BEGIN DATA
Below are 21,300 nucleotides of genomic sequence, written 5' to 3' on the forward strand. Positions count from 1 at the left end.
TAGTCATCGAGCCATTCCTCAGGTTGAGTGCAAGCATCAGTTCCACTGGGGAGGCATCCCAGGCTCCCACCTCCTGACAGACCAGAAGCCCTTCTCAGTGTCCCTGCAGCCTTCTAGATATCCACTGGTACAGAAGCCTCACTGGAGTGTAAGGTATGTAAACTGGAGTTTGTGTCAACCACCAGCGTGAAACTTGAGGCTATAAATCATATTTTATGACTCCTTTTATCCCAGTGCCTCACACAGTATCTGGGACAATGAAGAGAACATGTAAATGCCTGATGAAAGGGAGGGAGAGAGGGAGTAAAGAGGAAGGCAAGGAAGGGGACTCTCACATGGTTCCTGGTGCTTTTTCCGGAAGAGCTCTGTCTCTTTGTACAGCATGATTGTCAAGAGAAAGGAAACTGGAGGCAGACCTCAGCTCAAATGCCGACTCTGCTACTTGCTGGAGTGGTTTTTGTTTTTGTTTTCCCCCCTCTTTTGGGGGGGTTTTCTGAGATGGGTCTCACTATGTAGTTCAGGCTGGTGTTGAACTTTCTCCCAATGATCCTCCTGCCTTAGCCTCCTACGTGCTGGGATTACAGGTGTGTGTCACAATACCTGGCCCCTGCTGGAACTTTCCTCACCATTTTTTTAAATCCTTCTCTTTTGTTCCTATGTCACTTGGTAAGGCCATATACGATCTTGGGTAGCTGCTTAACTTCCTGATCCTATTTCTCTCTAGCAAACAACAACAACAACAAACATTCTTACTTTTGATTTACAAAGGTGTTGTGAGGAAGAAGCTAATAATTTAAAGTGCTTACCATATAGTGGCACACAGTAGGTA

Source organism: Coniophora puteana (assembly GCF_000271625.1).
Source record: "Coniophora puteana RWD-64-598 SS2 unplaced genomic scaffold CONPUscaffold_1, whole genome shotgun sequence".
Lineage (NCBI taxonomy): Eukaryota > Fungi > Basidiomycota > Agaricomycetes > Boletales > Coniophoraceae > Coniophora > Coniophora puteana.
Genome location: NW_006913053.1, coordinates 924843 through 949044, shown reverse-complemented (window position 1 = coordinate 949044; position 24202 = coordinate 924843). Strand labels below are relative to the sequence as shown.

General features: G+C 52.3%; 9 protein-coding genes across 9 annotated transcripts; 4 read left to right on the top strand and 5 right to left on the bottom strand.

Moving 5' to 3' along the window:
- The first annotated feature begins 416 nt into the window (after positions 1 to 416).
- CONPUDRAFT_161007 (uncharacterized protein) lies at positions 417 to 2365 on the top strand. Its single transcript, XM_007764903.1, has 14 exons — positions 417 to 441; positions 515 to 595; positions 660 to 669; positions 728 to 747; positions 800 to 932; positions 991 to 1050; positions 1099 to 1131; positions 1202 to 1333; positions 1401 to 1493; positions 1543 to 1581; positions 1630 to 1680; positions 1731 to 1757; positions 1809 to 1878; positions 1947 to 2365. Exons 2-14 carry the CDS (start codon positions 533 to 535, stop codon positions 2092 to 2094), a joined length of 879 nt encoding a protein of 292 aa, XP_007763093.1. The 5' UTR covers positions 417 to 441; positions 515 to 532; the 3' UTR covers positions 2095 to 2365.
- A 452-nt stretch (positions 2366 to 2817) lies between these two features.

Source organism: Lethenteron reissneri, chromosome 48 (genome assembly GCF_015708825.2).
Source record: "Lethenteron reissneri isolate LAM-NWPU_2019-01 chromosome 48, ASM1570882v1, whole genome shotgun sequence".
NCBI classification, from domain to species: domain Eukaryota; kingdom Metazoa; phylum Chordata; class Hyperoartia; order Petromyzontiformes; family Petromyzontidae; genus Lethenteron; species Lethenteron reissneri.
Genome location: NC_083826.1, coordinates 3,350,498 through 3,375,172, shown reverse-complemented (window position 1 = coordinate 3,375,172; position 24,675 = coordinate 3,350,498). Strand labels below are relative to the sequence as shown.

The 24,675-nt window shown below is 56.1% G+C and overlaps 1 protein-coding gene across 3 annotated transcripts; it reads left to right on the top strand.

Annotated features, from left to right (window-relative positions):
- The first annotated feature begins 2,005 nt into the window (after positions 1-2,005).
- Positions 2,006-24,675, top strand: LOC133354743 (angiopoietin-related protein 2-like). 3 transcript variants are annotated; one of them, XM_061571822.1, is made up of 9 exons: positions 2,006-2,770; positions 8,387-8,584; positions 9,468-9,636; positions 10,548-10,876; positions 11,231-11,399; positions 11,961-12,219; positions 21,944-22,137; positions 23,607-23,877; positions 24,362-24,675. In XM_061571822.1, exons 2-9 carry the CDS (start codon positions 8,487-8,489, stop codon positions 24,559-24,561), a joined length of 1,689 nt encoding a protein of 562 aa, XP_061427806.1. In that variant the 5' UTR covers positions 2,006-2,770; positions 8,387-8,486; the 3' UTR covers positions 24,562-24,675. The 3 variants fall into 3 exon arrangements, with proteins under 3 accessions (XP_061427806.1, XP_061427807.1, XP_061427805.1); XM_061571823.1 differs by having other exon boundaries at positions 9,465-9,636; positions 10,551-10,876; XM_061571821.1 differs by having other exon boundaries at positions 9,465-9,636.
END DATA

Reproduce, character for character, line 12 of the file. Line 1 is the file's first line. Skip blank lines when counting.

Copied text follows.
Source organism: Lethenteron reissneri, chromosome 48 (genome assembly GCF_015708825.2).